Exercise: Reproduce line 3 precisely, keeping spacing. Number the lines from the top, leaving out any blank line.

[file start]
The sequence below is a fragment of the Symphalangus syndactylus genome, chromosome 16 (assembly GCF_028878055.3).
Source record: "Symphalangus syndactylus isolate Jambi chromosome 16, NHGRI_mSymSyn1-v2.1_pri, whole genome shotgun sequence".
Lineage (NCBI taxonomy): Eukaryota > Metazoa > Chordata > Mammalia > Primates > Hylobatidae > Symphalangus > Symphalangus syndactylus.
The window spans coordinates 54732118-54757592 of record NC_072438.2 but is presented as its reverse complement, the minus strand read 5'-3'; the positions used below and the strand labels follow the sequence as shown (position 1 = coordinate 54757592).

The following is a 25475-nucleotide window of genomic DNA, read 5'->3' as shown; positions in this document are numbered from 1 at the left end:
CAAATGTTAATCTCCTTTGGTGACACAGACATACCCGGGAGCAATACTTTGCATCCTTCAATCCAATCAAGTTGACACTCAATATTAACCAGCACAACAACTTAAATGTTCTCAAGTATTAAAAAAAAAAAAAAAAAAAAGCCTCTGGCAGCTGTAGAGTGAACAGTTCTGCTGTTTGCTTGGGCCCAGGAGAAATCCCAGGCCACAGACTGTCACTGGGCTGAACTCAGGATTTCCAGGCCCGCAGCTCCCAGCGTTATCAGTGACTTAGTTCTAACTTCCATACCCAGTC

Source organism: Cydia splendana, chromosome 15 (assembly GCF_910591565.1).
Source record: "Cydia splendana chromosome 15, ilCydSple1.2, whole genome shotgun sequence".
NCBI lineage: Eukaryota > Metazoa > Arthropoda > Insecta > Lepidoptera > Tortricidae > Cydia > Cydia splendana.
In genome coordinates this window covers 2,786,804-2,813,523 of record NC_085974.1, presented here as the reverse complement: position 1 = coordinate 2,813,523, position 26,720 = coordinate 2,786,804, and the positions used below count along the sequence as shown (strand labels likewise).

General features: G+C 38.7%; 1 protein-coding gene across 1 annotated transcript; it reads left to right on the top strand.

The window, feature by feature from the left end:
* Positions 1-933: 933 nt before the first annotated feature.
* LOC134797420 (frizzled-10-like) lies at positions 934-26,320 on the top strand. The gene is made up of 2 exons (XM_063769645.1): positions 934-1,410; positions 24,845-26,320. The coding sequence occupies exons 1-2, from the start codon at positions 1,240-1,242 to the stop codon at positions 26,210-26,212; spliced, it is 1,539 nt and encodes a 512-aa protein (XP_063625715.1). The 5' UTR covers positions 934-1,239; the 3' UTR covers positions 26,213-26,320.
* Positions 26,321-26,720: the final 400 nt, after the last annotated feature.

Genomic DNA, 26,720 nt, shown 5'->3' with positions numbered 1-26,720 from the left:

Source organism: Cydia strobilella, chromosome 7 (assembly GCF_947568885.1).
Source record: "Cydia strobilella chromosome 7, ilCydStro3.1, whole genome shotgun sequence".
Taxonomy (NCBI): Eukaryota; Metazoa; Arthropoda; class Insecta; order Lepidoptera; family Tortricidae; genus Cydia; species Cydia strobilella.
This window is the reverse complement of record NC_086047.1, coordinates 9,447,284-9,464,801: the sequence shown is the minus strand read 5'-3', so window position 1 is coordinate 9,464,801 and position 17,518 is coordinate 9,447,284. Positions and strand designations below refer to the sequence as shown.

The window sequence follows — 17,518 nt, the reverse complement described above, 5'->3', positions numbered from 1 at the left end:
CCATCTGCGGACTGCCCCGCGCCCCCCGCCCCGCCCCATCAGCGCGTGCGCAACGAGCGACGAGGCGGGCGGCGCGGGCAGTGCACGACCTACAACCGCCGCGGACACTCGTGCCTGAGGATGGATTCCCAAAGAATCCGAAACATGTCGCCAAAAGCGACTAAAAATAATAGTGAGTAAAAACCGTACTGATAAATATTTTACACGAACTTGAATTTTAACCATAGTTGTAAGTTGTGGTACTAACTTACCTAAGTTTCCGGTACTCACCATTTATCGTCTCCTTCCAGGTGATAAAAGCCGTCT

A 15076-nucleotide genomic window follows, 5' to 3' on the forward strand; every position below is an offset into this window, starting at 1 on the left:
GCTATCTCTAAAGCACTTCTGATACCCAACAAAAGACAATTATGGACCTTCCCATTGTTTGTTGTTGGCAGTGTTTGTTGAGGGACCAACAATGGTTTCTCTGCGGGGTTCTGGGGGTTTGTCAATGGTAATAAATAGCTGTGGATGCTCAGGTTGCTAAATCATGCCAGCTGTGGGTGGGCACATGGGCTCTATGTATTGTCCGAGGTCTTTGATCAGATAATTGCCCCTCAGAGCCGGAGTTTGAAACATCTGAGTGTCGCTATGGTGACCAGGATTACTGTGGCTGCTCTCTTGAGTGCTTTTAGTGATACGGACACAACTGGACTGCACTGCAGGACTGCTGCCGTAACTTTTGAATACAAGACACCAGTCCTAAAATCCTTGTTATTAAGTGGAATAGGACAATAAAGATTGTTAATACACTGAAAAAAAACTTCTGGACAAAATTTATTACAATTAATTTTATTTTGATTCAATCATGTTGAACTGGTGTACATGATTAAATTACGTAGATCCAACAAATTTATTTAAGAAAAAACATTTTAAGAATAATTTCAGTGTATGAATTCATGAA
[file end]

Lineage (NCBI taxonomy): Eukaryota > Metazoa > Chordata > Mammalia > Primates > Hylobatidae > Symphalangus > Symphalangus syndactylus.